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    @RDBury: It's more common, but it has a somewhat different meaning. You can "verbessern" something that is already good (though not optimal). If the result ends up worse than the original state, "verschlimmbessern" has happened. In contrast, when you repair something, it's assumed that there is some flaw. Thus, there is a legitimate need to execute a repair, just that this activity results in a worse state than before. This is "kaputtreparieren". Commented Nov 4, 2023 at 0:11

It's not idiomatic in German (yet) but a snappy equivalent phrase is for example:

Ist es nicht hin, mach es nicht heil.

with the corollary

Sonst machst du hin, was heil ist.

  • hin – passed, defective
  • heil — functional

If you want to put that as dialectal German, it would come out for example as:

Isses nich hin, maches nich heil.

Sonst machste hin, was heil is.

  • 1
    I like the phrase "Ist es nicht hin, mach es nicht heil." It's concise, there are no polysyllabic words, it has symmetry of meter, and there is even a bit of alliteration between the "hin" and "heil". It's kind of a variation on Hubert Schölnast's translation, but I think it's an improvement.
    – RDBury
    Commented Nov 4, 2023 at 0:34
  • It is a nice invention indeed, but I feel we should not try to make up non-idiomatic "proverbs" here.
    – Jonathan Herrera
    Commented Nov 4, 2023 at 2:57
  • @Jonathan Scholbach - Right. If you could make up proverbs then you should probably sell your talents to some ad agency. I'm happy to just get an improvement over what's currently in Wiktionary; I don't think it's a high bar. Speaking of which, I went ahead and added this version to the Wiktionary entry.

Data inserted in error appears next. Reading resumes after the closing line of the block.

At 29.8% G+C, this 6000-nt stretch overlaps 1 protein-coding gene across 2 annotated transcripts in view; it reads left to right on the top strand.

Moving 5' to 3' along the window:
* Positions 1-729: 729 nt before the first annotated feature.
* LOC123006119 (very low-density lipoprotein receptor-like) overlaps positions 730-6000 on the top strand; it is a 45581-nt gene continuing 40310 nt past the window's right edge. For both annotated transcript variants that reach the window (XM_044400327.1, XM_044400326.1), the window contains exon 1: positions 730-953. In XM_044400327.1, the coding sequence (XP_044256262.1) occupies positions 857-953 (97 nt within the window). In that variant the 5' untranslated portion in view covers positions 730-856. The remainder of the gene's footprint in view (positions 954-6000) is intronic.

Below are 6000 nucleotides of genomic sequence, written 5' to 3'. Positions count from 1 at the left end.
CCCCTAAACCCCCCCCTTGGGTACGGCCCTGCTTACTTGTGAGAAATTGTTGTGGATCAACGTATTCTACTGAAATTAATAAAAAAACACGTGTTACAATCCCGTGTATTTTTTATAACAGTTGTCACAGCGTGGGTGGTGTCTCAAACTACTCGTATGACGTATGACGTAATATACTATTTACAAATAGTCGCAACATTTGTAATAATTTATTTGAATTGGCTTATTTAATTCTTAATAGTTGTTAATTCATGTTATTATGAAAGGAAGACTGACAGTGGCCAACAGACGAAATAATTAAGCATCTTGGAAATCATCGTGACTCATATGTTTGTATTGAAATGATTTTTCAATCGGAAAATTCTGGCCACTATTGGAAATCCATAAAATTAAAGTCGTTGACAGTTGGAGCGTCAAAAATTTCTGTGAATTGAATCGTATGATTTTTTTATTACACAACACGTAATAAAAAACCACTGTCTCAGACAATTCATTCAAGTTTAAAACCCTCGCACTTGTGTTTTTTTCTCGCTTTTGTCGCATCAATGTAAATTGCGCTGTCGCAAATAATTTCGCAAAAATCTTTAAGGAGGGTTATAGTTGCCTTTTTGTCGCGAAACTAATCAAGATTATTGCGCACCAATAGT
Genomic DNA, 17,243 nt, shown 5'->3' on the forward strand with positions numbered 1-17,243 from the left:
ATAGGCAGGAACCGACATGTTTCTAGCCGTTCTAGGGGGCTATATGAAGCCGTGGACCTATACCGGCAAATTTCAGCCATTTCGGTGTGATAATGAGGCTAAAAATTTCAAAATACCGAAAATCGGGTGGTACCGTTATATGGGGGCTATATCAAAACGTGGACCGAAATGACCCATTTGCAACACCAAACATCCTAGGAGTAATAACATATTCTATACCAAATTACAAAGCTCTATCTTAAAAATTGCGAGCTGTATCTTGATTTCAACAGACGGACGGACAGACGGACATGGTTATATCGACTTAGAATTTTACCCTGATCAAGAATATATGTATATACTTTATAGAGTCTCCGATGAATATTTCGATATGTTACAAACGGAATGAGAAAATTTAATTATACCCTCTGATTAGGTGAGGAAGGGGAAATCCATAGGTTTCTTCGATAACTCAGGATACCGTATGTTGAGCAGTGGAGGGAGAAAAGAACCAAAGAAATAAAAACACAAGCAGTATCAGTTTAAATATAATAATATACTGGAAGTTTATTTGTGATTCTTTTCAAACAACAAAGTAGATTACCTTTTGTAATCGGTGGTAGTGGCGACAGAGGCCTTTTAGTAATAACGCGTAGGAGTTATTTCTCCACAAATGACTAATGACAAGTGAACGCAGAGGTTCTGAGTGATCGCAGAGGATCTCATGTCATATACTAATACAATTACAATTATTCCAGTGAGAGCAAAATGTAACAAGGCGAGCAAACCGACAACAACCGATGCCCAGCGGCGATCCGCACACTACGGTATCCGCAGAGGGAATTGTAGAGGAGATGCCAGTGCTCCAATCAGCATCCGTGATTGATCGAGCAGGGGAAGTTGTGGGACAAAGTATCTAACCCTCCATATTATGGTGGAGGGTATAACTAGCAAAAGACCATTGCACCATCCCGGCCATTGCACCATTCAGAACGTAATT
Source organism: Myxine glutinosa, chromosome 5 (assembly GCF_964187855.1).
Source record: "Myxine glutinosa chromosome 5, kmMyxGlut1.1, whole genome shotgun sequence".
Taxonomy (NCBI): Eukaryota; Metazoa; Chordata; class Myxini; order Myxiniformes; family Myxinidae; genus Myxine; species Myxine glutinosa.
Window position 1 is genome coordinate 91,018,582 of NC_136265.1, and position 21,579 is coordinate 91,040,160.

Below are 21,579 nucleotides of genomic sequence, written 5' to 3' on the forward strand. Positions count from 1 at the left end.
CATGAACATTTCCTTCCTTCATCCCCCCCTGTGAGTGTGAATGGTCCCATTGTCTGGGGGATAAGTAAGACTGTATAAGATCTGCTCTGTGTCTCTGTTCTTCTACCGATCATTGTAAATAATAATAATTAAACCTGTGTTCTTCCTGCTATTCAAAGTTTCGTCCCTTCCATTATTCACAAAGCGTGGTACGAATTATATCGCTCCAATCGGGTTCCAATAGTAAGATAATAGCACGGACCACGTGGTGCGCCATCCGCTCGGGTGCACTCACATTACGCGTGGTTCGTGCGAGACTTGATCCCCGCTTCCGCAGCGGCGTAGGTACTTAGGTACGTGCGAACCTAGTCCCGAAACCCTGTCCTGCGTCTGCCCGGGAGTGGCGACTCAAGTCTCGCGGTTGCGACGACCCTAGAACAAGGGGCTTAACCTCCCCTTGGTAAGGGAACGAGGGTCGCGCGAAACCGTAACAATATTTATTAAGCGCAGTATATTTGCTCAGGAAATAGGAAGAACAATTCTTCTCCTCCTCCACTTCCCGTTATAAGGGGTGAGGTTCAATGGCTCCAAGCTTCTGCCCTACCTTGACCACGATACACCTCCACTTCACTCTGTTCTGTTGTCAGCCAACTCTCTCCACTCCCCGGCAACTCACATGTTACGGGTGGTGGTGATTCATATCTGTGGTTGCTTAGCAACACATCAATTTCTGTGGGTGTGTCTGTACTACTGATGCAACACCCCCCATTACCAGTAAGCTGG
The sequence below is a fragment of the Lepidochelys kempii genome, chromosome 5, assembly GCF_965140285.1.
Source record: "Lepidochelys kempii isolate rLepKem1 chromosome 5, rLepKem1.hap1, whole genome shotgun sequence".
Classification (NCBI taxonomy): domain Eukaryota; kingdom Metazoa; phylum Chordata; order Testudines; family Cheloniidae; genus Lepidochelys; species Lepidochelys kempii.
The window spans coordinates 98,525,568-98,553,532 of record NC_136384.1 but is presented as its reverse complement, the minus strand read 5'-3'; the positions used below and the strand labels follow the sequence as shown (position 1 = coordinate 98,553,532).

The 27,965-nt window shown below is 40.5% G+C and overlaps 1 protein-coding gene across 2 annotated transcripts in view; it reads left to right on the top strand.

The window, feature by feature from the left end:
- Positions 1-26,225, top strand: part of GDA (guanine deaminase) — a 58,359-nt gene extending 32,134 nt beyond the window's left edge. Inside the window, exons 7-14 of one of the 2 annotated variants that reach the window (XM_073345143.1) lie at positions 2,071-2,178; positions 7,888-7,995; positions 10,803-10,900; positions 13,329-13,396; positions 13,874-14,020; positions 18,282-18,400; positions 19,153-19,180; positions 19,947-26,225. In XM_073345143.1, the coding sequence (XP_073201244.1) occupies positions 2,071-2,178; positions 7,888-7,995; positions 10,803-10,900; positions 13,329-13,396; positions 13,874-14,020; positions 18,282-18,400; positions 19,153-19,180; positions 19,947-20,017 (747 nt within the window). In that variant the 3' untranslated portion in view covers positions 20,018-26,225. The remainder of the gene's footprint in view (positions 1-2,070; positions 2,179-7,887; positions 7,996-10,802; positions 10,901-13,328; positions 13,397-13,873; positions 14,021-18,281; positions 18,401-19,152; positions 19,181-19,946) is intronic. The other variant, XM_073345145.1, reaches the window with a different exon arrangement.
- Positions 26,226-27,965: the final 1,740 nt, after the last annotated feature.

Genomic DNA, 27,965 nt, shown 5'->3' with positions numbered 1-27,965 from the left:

– RDBury
    Commented Nov 4, 2023 at 8:37

Most people will use the english phrase

never change/touch a running system

with the same idea of your phrase, and is perfectly understood in a business context, and also has the same "informal" feeling, as its in english :)

If you really wanted something german you could say:

Bewährtes Bewahren

Might translate to something like

keep that which is proven to work

I've seen this tossed around in business context, when people suggested some improvements on things that don't really need change.

But more often it's used when designing something anew when deciding if some parts of the old system/code/principles should be kept for the new system/code/principles.

Also, while its a cute two word combo as the two words are almost the same, its not really informal, and sounds very "altbacken" (old) For me, the phrase sounds like something a beer ad in the 80s could use or something you would see on an marketing poster for the conservative party CDU.